4 tbsp rosewater - Depending on the brand of the rosewater you used, you can add slightly more or less accordingly to your preference.
1/4 tsp to 1 tbsp pink colouring depending on the type / brand of colouring you used - I added 1 tbsp because mine is a natural colouring that is a lot less intense than the artificial colouring.
1-2 tbsp water, optional - add only if required

banana leaves, cut into pieces (about 22) that are the same size of your ang ku kueh
1-2 tbsp neutral tasting vegetable oil for brushing and assembly

For the filling:
Place beans in a large bowl or container and fill the bowl or the container with adequate water. Cover the bowl or container and leave the bean in the fridge to soak overnight.

On the next day, pour off the soaking water. Wash the beans with extra water and drain them thoroughly, then transfer the beans into a heat proof container.

Steam the beans with high heat for 30 mins or until soft. When the beans are cooked, pour the beans into a sieve to drain any excess liquid.

Do ahead: You can steam the beans one day before making the kueh and keep the steamed beans in a fridge until ready to use.

Using a food processor or blender, process the beans to form a smooth paste. You may add 2-4 tbsp water into the mixture if the mixture is too dry to process.

Transfer into a non-stick saucepan. Cook paste using medium low heat with constant stirring until the paste is semi-dry and fragrant, about 15 mins, when you will see thin layers of mung bean sticking on the bottom and the sides of the pan. Keep stirring, scrapping off the layers of the paste that sticks on the pan until you can smell that the paste is fragrant.

Add sugar and salt and continue to cook and stir for another 2 mins or until the added sugar has been completely dissolved. Do not over cook the paste at this stage or it will become brown. Add milk powder and oil, mix well until thoroughly combined. Remove from heat and set aside to cool completely. You should be able to roll a 18g filling to form an intact ball easily.

For the kueh skin:
Steam peeled sweet potatoes with high heat until soft and thoroughly cooked, about 20-40 mins.

Do ahead: You can steam sweet potatoes one day before making the kueh and keep the steamed sweet potatoes in a fridge until ready to use.

Mash sweet potatoes and use only 300g mash. Add glutinous rice flour, sugar, oil and rosewater. Mix well until combined. Add pink colouring if desired, then knead until the dough is soft and smooth. If the dough is too dry and crumbly, add 1-2 tbsp water, tablespoon by tablespoon at a time until the crumbs can combine well into a smooth dough. Wrap dough with cling wrap and allow it to rest for 30 mins at room temperature.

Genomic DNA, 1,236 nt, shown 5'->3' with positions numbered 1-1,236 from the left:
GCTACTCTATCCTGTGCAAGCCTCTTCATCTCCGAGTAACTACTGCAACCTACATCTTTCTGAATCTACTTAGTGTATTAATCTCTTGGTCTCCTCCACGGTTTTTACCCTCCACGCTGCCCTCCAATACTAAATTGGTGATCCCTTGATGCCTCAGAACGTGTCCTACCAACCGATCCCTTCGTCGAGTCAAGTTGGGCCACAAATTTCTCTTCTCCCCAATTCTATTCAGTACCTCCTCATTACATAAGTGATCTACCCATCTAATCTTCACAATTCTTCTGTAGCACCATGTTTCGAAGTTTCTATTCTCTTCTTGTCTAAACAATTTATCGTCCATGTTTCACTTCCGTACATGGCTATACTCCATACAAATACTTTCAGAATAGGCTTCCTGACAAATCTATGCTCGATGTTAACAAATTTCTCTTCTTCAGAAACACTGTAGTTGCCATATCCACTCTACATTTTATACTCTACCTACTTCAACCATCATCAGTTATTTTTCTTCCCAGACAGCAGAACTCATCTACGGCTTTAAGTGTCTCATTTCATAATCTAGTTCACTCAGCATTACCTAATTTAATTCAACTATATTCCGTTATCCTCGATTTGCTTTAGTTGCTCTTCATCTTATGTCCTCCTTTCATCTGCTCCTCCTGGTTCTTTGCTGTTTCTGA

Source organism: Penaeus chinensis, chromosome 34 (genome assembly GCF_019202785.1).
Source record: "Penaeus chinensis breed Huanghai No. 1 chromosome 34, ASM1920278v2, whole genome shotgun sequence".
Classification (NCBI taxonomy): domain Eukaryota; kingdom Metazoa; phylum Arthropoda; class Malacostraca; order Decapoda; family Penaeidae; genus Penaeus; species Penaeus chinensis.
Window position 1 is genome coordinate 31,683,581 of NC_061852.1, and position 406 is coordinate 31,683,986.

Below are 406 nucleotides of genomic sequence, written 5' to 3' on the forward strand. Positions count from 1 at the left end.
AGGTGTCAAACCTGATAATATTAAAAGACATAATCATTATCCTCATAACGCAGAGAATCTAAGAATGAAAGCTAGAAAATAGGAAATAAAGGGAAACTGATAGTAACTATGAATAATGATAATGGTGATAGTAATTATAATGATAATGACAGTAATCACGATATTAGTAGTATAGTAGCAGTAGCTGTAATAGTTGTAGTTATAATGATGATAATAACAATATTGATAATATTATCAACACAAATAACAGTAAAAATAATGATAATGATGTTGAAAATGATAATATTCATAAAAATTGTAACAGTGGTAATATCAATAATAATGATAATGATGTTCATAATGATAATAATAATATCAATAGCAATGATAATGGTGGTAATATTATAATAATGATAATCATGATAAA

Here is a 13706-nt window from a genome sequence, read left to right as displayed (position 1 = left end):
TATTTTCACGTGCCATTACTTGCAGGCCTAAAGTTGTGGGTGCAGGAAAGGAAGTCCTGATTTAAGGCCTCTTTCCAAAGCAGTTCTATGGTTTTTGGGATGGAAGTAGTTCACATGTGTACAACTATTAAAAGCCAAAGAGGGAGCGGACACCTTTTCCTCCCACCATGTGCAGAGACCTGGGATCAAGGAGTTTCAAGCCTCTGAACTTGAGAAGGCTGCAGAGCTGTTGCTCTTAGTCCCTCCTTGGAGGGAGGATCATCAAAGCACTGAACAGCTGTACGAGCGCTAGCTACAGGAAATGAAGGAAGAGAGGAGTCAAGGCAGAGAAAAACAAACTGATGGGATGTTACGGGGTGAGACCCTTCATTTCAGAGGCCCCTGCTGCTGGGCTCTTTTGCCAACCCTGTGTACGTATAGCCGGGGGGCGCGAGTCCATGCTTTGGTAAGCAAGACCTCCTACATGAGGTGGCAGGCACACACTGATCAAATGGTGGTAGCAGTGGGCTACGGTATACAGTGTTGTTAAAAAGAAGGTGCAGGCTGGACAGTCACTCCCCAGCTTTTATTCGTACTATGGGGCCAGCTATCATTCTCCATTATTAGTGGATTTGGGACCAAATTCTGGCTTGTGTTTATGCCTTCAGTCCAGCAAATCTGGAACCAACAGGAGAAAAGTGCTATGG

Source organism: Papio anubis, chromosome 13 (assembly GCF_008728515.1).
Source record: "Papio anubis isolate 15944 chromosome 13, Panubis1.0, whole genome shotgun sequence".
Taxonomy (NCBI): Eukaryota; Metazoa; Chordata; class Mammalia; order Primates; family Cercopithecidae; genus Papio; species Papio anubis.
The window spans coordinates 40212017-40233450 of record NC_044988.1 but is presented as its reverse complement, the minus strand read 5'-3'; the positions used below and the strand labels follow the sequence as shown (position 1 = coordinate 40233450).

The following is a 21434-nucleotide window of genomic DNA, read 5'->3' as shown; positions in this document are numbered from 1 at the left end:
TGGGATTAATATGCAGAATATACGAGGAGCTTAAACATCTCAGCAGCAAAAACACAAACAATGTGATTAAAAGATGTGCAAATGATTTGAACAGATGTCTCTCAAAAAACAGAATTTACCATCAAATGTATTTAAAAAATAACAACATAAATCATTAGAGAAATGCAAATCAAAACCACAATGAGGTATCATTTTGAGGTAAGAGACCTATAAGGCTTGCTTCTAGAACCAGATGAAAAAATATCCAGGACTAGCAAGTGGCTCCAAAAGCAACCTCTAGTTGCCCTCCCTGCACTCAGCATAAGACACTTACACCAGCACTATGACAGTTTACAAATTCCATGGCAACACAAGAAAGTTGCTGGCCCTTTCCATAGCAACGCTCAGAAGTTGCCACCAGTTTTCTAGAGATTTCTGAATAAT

To assemble:
Divide dough and filling into portions, 27g each for skin dough and 18g each for filling (3:2 skin:filling ratio). The portion size of the dough and filling might vary slightly according to the size of the mould that you used. Or if you prefer to make your kueh with thinner skin, you can divide dough and filling in 1:1 ratio (23g each for both skin dough and filling) but please note that less skin will cause the kueh to expand more and lose its imprints during steaming, also resulting the kueh to be not chewy enough. Thinner skin also make the shaping of the kueh more difficult.

Brush each portion of dough with vegetable oil and knead until the dough is smooth and pliable if your dough is not pliable and you are struggling! Use a rolling pin to roll dough into a flat disc. Place filling in the middle. Enclose by pinching the edges together.

Brush ang ku kueh mould with vegetable oil. Place dough into the mould and press evenly, then knock the mould lightly on the benchtop to release the dough.

Brush banana leaf pieces with vegetable oil. Place the shaped dough on a greased banana leaf and trim any excess leaf to form a round shape.

Repeat this shaping step with the remaining portions of dough and filling, plus banana leaf pieces. Please note that there will be about 150g of filling left if you are making the kuehs with 3:2 skin:filling ratio. Besides, it is always good to have slightly excess filling than not enough to fill.

Arrange kueh on a steaming trays. Steam for 10-15 mins with the most gentle heating or until the skin is thoroughly cooked. Allow the freshly steamed kueh to cool to room temperature. Serve and enjoy!

Store leftover in a fridge for 1-2 days. Or wrap cooked kueh in freezer bags, then store in a freezer for up to 3 months. To serve, steam kueh, chilled for 2-3 mins or frozen for 8-10 mins or until soft, tender and warm through.

Happy Steaming